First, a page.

The Winter Olympics in PyeongChang provided many innovations in coverage. That included some events covered in 8K, for the fortunate few to be able to see them.
Through a partnership between the Olympic Broadcasting Services and the Japanese broadcaster NHK, a number of events were produced in 8K Super Hi-Vision, providing over 70 hours of coverage.
Up to 10 8K cameras, including 120 frames per second super slow motion devices, were deployed for live production, which is twice the number used at Rio in 2016.
Four NHK trucks were used, with two handling the video production and the other two the 22.2-channel sound.
NHK used high dynamic range and wide colour gamut in its 8K production to provide the highest attainable picture quality, using the Hybrid Log Gamma format, developed with the BBC. At 7680×4320 pixels, or 33 megapixels, the 8K UHD format offers 16 times the resolution of high definition television.
It sets new standards for the future of Olympic broadcasting, in preparation for when Tokyo hosts the summer games in 2020.
The 8K coverage could be seen at a theatre at the International Broadcasting Centre in South Korea.
NHK also provided free public demonstrations throughout the two weeks of the winter Olympics in 8K theatres in Tokyo, Osaka, and Sapporo.
The 8K material was transmitted via satellite for test broadcasts, in preparation for services that are expected to launch before the end of 2018.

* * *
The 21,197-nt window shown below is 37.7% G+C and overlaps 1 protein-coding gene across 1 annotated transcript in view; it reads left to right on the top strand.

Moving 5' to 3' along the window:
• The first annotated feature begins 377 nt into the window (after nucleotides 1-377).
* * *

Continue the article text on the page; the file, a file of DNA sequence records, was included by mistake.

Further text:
The 8K feeds were also down-converted to 4K for distribution to participating broadcasters.
For the first time, the opening and closing ceremonies and coverage of selected sports were produced natively in 4K UHD, using more than 120 4K cameras. There were 7 sports feeds produced in 4K, plus 6 beauty cameras providing scenic shots.
NBCUniversal provided 4K high dynamic range coverage to cable, satellite, telco providers and other partners, including Comcast, DirecTV and Dish Network, although only delayed rather than live.
In Europe, where Discovery and Eurosport has acquired the primary rights in most countries, other than France or Russia, it reported a total audience for the opening ceremony of 88 million watching across free-to-air, pay, online and social platforms, although the best they could offer was high definition.
Among other innovations we saw were on-board cameras in the bobsleigh event, connected using 5G mobile technology, providing the point of view of the pilot. In the ice rink an array of a hundred still cameras was used to provide slice of time replays rotating around the action.
It may be some time before 8K UHD becomes mainstream, if ever, but we recall people doubting the demand for 4K and HD before it. Meanwhile, the Olympics is once again a proving ground for new television and video technologies.